|St. Mamelchta (Feast Day - October 5)|
By Protopresbyter Fr. George Papavarnavas
Saint Mamelchta came from Persia. Exactly when she lived is not recorded in the synxaria. She was a fanatical pagan and priestess of idols, who strongly reacted when she heard her sister had become a Christian, and did not want to associate with her. Later, however, her soul softened, after witnessing her sister literally transform, becoming a different person. Because she was sensitive and had spiritual pursuits, she wanted to learn more about the Christian faith. Thus, she was catechized and baptized. The pagans were openly offended over the fact that a priestess of idols became a Christian, and full of bigotry and fanaticism they arrested her and tortured her cruelly and inhumanly. Lastly, they threw her into a dry well and began to stone her until she died. Pious Christians pulled the victorious and martyric body from the well with reverence and respect, while her soul was received by the angels of God who transferred her to the heavenly chambers, where" she was celebrated with a pure sound."
Her life and conduct give us the opportunity to highlight the following:
First, the teachings of the Church are a way of life. This is why in early Christian times when a pagan became a Christian, those who knew them understood their change by their way of life and behavior. Previously they were, for example, debaucherous, troublemakers, cruel, inhuman, etc., but suddenly they changed and became wise, calm, benevolent, and had great love and goodness. The uncreated Grace of God dwelt within them after their Baptism and Chrismation which internally altered them, and this alteration was apparent and external. Even today, those who are baptized at a mature age, after their Baptism and Chrismation they feel their existence flooded from the uncreated Grace of God, which causes joy, spiritual elation, humility, love, peace. However, then they must spiritually struggle to preserve this Grace. Obedience to an experienced spiritual guide can help support them to not go astray from the path of God, but even if it does happen, they will help them come back.
Second, stoning "was one of the most primitive and brutal ways of killing criminals and offenders, especially of moral laws. At the execution of the condemned, by the public or state, a significant number of people took part. Stoning took place outside the city. They forced the convicted into the middle and stones were thrown at them until they died." The martyrdom of someone who was stoned extended for a period of time, because there were more and more injuries with each successive stone thrown, and death came slowly, so death by stoning was slow, cruel and painful. Unfortunately, however, this inhuman way of killing still exists today, especially in Muslim countries, and is applied more towards women accused of adultery.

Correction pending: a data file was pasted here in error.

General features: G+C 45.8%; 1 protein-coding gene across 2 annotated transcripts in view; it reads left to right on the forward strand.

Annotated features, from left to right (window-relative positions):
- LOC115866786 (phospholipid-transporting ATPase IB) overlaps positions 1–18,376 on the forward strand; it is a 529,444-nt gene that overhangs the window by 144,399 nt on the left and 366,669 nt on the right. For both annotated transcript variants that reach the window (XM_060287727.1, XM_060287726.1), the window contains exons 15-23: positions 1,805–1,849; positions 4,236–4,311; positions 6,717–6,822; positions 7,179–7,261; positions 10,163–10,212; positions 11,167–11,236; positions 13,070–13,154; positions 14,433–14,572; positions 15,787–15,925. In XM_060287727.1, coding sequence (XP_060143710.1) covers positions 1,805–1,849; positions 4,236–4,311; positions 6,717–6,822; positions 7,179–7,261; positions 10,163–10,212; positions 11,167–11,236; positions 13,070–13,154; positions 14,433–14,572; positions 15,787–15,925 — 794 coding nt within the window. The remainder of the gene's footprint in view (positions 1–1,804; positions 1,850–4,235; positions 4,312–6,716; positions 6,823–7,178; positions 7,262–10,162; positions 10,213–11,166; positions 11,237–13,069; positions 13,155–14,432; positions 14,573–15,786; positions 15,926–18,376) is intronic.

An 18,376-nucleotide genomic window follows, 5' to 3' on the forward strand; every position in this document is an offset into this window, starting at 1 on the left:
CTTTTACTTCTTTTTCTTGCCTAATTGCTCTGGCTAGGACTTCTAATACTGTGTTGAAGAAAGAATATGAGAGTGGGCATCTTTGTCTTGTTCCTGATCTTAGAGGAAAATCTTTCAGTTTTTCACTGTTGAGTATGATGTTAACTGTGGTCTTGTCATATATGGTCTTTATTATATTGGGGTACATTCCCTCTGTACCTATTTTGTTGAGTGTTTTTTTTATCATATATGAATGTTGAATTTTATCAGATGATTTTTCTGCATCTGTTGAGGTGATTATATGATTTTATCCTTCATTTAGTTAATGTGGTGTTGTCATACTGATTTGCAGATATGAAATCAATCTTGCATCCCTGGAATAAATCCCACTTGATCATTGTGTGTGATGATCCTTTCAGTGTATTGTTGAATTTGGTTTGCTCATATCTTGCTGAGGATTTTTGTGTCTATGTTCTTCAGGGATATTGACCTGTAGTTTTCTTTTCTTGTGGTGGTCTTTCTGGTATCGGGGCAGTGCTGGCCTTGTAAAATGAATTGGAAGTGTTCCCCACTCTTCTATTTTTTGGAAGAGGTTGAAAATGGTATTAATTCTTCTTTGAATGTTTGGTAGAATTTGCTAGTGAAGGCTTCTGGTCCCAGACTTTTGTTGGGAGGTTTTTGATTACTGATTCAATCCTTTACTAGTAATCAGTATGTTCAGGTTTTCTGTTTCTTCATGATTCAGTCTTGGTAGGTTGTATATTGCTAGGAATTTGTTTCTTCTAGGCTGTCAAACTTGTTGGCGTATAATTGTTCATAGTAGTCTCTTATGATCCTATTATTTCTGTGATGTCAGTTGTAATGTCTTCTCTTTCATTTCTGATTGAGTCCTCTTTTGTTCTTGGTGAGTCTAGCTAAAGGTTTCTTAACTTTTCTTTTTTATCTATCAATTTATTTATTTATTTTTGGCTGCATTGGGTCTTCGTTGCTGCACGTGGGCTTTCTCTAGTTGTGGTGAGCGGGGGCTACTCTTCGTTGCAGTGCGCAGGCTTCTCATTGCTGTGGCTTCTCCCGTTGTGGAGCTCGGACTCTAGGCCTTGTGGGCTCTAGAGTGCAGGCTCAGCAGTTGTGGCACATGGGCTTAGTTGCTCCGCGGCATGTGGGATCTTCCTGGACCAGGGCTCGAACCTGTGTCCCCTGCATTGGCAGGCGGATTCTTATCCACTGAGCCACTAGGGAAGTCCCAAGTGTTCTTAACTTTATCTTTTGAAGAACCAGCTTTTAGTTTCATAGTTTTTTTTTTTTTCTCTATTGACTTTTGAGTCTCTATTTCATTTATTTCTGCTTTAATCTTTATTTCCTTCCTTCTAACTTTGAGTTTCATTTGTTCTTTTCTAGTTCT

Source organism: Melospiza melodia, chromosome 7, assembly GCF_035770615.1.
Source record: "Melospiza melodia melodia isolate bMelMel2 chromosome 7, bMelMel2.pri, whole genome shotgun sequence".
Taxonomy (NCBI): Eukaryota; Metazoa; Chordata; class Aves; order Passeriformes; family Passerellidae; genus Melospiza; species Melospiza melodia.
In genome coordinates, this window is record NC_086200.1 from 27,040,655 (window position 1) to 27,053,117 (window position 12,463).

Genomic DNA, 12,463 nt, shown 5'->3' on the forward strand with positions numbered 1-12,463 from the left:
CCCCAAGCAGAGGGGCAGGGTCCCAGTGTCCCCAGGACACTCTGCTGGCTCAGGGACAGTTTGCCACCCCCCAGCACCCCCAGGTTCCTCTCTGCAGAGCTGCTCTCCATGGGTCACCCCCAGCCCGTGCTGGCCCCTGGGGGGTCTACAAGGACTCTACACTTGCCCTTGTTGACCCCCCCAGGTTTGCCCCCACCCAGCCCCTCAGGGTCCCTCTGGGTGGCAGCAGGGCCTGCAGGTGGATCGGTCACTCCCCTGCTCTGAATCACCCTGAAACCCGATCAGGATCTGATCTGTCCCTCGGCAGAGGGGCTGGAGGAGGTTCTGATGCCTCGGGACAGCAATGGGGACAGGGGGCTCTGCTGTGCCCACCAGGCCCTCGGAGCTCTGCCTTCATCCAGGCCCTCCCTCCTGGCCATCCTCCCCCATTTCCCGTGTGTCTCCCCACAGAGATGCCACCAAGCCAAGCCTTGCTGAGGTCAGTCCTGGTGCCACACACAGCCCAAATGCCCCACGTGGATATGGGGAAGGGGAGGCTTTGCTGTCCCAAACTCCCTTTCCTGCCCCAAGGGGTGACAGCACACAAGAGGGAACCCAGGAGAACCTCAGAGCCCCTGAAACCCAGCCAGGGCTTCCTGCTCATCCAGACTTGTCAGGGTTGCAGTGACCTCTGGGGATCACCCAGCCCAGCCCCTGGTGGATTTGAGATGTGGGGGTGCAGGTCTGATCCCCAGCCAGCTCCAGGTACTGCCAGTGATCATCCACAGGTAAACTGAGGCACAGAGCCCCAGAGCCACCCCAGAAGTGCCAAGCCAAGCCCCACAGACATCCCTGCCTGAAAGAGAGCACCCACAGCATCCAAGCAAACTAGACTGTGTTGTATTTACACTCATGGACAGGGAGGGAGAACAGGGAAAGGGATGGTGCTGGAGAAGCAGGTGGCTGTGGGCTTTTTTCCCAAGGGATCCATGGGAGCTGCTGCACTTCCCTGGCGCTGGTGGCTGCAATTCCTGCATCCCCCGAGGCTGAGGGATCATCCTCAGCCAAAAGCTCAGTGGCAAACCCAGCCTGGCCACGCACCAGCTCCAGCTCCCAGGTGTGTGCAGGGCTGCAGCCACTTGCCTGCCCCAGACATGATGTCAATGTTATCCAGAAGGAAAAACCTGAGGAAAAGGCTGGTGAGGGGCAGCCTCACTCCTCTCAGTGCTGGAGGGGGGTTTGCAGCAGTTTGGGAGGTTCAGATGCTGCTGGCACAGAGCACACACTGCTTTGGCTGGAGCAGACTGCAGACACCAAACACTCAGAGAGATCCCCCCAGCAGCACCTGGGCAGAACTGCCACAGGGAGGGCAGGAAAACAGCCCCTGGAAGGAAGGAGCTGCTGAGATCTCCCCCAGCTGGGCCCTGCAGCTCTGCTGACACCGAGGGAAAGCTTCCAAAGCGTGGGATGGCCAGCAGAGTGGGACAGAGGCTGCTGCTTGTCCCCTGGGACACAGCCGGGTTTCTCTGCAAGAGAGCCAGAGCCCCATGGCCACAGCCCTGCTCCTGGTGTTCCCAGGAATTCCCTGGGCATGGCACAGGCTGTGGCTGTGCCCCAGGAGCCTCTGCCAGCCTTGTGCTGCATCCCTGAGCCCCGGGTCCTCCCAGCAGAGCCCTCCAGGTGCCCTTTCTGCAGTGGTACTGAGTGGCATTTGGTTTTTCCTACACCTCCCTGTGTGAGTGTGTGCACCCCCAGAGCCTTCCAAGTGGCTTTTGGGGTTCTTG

Death by stoning existed also in the Old Testament. It is known this is how the Protomartyr Stephen was stoned. Primarily they would stone women who committed adultery, which later passed on to the Koran, which heavily relies on the Old Testament, the first covenant God made with His people. However, the law of God given in the Old Testament is imperfect, and "when the fullness of time came," this law was perfected, fulfilled and came together in Christ. Therefore, in the New Testament, which is dominated by perfect love, everything is completely different. The incident recorded in the Gospel of John is well known, when the Scribes and Pharisees were looking for a reason to accuse Christ, and they brought before Him a woman arrested for adultery, reminding Him that Moses ordered for such a woman to be stoned, and asking Him what He thinks should be done with her. Christ stooped down and wrote with His finger on the earth. And because they persisted in asking, He lifted His head and said: "He who is without sin let him cast the first stone." Then He stooped down again and wrote on the earth. When those present heard this, they left one after another, first of all the elders, and Christ remained alone with the woman. And Christ lifted his head and asked her: "Woman, who here accuses you?" She responded: "No one." "Neither do I accuse you," He said to her; "go and sin no more" (Jn. 9:3-7). According to some interpreters, Christ stooped down and wrote the names of those who wanted to punish the woman with stoning, together with the day and time they also committed the same sin. This is why they left in shame.
The Word of God, the Second Person of the Holy Trinity, became a man to save humanity, and not to destroy them. Luke the Evangelist says that Christ at one time, on His way to Jerusalem, wanted to enter a village of the Samaritans, and He sent messengers to make the necessary preparations in order for Him to be admitted. The Samaritans, however, refused His entrance, and His two disciples, John and James, said to Him: "Lord, do you want us to call down fire from heaven to have them consumed, like Elijah?" Then Christ rebuked them, telling them they were ignorant of which spirit they were of. "The Son of man did not come to destroy humanity, but to save them."
Some condemn stoning as inhuman, and yet the same use it against their fellow people, though it is another kind of "stoning", more cruel and more painful perhaps than throwing stones. These are unjust attacks, slander, bitter words and comments which taint a reputation, hurt hearts, and literally destroy lives, leading many to despair and hopelessness.
Source: Ekklesiastiki Paremvasi, "Ἁγία Μαμέλχθα, ἡ Περσίδα", September 2014. Translated by John Sanidopoulos.